Juveniles convicted in New York state's family courts can be sent to detention facilities until they are 21 in many cases, and are often released after that.

Majors was killed just as the semester at all-women's Barnard College was winding down, with final exams set to begin Friday followed by a month break.

She sang and played bass guitar in the rock band Patient 0. In October, debuting in New York and writing on Instagram: "Safe to say the first NYC show went well ;)''

Her Instagram account also offered glimpses into Majors' personality and her move from Virginia to the big city. In one post in late August, she wrote about leaving home: "Peace out to the 'ville.'' In the next, she was hamming it up at Barnard: "College more like coollege."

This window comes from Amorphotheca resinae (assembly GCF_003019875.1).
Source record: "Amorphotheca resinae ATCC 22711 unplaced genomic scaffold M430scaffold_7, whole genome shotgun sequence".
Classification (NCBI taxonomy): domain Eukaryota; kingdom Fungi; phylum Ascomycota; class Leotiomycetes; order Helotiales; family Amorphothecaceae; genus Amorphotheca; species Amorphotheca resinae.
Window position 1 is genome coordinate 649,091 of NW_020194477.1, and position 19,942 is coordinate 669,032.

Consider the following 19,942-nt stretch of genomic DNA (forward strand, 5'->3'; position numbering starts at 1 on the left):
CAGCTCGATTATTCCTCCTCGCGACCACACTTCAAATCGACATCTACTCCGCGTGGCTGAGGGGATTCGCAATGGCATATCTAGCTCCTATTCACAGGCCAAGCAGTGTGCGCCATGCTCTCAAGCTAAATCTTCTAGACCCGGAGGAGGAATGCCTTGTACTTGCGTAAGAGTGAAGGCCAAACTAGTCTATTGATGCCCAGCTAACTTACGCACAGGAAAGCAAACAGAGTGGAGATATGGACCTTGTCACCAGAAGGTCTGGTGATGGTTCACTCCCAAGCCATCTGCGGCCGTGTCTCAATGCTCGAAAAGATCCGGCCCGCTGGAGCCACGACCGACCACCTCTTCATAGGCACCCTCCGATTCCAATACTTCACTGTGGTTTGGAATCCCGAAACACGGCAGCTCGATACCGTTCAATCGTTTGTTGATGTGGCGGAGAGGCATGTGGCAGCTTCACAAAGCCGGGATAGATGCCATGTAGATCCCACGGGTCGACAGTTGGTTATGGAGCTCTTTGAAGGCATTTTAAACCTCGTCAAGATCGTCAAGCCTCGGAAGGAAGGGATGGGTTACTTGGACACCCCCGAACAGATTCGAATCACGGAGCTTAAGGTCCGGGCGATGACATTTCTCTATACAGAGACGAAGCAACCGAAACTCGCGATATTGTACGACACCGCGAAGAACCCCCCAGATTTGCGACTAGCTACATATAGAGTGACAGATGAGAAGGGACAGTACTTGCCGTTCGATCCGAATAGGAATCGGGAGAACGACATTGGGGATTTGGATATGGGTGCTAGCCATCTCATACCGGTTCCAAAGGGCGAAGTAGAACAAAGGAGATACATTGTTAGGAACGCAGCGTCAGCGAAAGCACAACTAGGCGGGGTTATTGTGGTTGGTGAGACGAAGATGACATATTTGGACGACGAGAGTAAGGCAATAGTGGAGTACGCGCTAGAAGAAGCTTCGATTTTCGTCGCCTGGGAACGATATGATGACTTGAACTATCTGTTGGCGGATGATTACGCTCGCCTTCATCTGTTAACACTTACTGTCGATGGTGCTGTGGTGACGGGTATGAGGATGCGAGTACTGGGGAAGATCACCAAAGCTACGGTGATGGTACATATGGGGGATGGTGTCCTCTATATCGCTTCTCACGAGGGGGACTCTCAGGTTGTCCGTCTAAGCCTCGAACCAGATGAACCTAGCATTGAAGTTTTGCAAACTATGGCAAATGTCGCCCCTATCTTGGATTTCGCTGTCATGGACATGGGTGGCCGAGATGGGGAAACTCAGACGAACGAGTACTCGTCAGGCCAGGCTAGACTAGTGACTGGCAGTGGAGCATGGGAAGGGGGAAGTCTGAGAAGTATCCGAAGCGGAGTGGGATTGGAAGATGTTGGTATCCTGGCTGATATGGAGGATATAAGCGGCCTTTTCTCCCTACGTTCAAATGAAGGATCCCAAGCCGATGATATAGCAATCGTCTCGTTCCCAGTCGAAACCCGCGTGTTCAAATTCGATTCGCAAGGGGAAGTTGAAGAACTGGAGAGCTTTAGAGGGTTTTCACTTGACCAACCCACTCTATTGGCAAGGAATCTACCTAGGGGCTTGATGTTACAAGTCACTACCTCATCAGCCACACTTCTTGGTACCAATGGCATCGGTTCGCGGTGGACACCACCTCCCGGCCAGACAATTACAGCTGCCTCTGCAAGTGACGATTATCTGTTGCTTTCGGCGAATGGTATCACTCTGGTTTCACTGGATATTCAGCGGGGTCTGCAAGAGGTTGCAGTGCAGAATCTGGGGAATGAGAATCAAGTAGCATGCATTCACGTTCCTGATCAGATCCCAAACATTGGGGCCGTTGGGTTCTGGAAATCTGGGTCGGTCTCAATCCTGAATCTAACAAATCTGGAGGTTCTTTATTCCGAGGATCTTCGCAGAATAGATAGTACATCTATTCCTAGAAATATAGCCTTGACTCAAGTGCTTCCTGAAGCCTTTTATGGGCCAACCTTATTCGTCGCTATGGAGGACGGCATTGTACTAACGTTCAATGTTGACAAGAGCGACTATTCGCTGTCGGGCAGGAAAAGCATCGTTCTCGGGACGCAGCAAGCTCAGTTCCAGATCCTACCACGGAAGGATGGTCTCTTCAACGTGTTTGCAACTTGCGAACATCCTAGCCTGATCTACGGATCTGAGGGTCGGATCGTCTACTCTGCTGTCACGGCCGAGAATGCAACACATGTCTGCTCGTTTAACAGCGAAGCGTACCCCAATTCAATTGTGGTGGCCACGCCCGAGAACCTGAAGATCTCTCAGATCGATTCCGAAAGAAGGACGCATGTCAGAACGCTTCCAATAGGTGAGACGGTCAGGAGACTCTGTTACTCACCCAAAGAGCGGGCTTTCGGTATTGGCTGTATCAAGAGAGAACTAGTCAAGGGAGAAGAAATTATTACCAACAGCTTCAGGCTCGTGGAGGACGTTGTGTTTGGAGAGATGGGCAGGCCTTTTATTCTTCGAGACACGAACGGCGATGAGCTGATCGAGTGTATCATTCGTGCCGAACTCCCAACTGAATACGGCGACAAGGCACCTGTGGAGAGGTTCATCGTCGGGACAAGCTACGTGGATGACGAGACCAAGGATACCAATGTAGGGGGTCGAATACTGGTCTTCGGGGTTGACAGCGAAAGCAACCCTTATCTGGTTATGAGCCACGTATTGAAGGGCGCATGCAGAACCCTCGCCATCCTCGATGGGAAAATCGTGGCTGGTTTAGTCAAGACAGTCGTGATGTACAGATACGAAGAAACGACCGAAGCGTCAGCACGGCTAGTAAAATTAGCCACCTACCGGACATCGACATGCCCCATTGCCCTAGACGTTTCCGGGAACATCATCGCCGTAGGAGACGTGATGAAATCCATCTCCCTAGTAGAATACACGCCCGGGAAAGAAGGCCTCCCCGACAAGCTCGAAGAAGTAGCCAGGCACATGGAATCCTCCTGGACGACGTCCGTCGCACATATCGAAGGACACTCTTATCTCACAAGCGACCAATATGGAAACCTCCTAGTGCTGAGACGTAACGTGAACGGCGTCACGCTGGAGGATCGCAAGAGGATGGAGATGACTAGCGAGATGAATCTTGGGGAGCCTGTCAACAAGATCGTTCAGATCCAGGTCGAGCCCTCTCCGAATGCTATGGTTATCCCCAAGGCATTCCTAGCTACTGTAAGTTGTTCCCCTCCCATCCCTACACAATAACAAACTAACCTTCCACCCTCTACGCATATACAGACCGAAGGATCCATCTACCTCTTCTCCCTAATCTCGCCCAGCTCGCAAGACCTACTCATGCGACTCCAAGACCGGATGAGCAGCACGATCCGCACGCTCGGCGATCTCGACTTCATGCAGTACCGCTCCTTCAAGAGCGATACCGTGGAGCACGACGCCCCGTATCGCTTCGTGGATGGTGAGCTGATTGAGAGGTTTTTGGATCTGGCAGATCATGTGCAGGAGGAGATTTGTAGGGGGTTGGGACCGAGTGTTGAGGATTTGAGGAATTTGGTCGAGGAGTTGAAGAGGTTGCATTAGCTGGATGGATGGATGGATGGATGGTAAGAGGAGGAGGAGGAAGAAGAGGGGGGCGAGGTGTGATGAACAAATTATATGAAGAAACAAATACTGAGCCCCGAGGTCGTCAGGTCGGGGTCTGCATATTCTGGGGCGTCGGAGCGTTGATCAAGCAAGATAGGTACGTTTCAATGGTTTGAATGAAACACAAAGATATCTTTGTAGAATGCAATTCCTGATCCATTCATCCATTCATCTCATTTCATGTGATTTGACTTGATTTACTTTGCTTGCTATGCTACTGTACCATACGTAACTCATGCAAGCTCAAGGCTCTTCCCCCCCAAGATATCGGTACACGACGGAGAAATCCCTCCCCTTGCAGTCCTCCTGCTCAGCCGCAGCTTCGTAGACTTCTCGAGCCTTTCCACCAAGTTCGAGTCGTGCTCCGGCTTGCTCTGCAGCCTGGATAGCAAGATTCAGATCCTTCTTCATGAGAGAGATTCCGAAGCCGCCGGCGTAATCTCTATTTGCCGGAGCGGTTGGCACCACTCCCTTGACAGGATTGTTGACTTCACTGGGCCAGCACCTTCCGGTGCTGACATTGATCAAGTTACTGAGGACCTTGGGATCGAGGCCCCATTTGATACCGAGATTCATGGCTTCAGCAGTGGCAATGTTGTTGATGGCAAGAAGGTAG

Majors graduated high school in May from the private St. Anne's-Belfield School in Charlottesville, where Head of School David Lourie said she was ``a shining light in our community, a good friend, respected classmate, trusted teammate, and creative and passionate musician.''

Her father, Inman Majors, is the author of six novels and an English professor at James Madison University in Harrisonburg, Virginia.

"We are thankful for the incredible outpouring of love and support we have received from across the country," the family statement said. ``We would also like to express our appreciation for the efforts of the men and women of the NYPD, who continue to work diligently on this case.''

1010 WINS' Glenn, Schuck, Sonia Rincon and Samantha Liebman contributed to this report. 
The Associated Press contributed to this report.